Polymer is used for the magazine catch, mainspring housing, non-rotating grip safety filler, and the body and follower of the 10-round single-column magazine. Witness holes index the number of loaded cartridges. The magazine also has a unique feature: a raised tab on its right rear corner that serves as the gun’s ejector.
This combination of materials seems to work quite well, with test guns reportedly firing more than 25,000 rounds with no breakages. The Chiappa’s light recoil spring, with a rate of about 5 pounds, makes slide retraction extremely easy, enabling persons of even limited strength to use the pistol. But that spring weight can also allow the firing-hand thumb to induce a malfunction if it is allowed to drag against the slide during firing.
Safety features include the traditional left-side thumb safety and a gun lock on the right rear side of the slide. A third safety feature is the gun’s automatic trigger safety, which blocks the trigger until the slide is fully forward into battery. Finally, the hammer features a half-cock notch.
The initial version of this pistol to hit dealers’ shelves was the Standard Model with fixed sights and a standard trigger set, soon to be followed by a Target Model with adjustable sights, and a Tactical Model with no-snag fixed sights and a threaded muzzle. The Standard Model we received for testing gave us a number of surprises. The first was how closely the pistol resembled the appearance, feel and heft of its center-fire cousin. The rimfire retained the thumb safety, slide release and magazine catch of the original, omitting only the pivoting grip safety.
Also surprising was the gun’s performance. We tested the 1911-22 at 25 yards with CCI Pistol Match, Wolf Match and Federal Gold Medal .22 Long Rifle ammunition. Accuracy with all loads was quite impressive, with the CCI and Wolf ammunition grouping into slightly more than 1 inch at 25 yards. Even the worst-performing load averaged a respectable 1.68 inches.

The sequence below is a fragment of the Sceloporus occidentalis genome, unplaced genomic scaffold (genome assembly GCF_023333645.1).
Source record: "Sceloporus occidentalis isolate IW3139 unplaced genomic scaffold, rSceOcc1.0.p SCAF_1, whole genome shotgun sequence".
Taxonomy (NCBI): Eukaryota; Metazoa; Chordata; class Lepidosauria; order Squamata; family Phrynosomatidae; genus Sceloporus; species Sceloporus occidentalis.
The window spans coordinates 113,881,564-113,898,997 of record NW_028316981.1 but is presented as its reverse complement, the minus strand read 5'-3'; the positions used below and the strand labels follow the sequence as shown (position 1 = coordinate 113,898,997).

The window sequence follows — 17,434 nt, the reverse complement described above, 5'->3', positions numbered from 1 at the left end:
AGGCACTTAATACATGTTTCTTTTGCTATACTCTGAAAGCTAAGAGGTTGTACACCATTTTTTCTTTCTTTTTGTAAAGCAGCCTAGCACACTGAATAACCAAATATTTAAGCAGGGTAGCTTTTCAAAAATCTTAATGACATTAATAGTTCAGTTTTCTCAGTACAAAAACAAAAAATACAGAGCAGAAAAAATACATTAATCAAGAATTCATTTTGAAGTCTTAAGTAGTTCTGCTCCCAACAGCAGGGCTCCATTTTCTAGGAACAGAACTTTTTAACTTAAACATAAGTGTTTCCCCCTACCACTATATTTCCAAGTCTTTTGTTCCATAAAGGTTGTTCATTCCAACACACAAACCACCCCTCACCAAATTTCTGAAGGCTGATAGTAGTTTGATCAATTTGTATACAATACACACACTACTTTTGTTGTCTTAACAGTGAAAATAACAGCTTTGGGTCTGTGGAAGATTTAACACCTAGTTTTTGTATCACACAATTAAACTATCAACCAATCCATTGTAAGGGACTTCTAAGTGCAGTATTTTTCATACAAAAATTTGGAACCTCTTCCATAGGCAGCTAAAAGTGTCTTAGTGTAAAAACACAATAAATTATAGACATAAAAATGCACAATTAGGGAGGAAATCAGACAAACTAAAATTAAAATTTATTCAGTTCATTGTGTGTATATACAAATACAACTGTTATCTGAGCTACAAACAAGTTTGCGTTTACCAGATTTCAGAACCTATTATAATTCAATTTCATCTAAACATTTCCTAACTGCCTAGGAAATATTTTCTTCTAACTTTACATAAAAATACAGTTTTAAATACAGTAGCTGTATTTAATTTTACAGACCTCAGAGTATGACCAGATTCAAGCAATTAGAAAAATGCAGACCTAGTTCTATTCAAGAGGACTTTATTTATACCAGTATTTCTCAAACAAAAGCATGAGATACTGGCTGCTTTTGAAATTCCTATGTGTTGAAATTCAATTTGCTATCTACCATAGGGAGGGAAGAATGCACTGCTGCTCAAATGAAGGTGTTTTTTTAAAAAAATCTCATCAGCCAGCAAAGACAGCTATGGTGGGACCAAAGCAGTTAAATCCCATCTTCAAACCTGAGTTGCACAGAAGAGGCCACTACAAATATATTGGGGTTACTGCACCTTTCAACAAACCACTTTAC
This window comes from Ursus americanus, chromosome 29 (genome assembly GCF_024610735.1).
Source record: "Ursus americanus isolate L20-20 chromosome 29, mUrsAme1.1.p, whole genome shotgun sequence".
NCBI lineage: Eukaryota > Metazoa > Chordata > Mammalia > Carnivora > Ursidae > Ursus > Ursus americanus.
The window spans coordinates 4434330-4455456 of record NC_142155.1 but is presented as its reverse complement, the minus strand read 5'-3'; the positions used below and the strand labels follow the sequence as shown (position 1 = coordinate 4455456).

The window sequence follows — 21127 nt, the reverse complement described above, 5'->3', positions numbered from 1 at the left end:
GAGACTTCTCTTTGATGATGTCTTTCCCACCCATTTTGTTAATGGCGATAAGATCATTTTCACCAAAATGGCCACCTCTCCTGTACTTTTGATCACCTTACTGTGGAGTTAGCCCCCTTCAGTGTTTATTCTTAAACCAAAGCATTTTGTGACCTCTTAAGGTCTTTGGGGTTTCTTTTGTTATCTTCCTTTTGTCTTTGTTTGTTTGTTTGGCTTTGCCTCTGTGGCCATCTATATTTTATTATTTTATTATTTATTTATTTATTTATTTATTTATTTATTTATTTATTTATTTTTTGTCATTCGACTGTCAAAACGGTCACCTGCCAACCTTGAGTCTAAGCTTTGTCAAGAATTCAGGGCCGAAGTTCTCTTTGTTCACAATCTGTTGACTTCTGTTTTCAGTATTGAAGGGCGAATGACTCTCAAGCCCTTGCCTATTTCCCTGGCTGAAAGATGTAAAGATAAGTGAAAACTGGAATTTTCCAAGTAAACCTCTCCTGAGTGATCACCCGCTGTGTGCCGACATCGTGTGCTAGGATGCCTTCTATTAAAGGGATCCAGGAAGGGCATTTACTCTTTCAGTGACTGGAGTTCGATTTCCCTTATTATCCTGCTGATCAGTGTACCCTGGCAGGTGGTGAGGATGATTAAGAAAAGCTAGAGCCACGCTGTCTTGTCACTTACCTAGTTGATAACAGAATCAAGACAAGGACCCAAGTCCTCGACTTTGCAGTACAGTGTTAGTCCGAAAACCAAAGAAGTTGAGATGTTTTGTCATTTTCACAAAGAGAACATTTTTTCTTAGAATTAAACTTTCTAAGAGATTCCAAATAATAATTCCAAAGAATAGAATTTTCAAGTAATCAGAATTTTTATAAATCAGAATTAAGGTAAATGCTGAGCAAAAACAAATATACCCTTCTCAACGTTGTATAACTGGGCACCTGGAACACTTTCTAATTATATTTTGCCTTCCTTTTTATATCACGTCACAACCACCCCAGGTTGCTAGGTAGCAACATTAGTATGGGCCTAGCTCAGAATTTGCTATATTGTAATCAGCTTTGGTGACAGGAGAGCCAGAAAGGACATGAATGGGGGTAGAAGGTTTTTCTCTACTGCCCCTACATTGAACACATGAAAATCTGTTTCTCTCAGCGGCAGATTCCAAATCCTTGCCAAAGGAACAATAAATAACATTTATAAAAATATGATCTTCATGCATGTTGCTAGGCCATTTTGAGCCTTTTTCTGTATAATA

While this is creditable, we are confident that the pistol is capable of better performance. The main obstacle hampering more precise shooting was the gun’s heavy, creepy 10-pound trigger, which felt more like that of a double-action revolver. According to the company, the alloy used for the trigger components work-hardens with use, eventually yielding a pull of around 5 pounds after 2,000 to 3,000 rounds. The new steel trigger components alluded to above will improve trigger quality to a range of about 3 to 3 pounds, 8 ounces.
Reliability was another of the Chiappa M911-22’s strong points. During an extended test-fire session of more than 300 rounds, using everything from subsonic ammunition to hyper-velocity loads, we experienced no malfunctions. Ejection with all loads was positive and strong, although brass from the more powerful loads flew farther out of the gun.
It is worth noting that Chiappa Firearms, cognizant of the brisk trade in aftermarket M1911 parts, will also be offering a variety of custom parts for the 1911-22, including a beavertail, a combat hammer, a target trigger with overtravel screw, a tactical light mount and more. Also, the Chiappa can accept a few original M1911 parts, such as grips and frame-mounted scope mounts.
The 1911-22’s accuracy, reliability and resemblance to the M1911 give it an unusual versatility. Given its level of accuracy, it would be as readily at home as an informal target pistol as it would as a plinker.
Manufacturer: Chiappa Firearms, Ltd.; (937) 835-5000; Chiappafirearms.com
Caliber: .22 Long Rifle
Action Type: Blowback-operated, single-action, semi-automatic rimfire pistol
Frame: Cast and machined Chiapalloy
Barrel: Alloy shroud, steel liner, 5"
Rifling: Six-groove, 1:16" RH twist
Magazine: Polymer, 10-rounddetachable box
Sights: Ramped front post; fixed rear, drift-adjustable for windage
Trigger: Single-action, 10-lb.,1-oz. pull
Grips: Stippled hardwood
Overall Length: 83⁄8"
Weight: 33.5 ozs.
Accessories: Hard case, cleaning brush, gun lock tool, owner’s manual, extra magazine
Suggested Retail Price: $299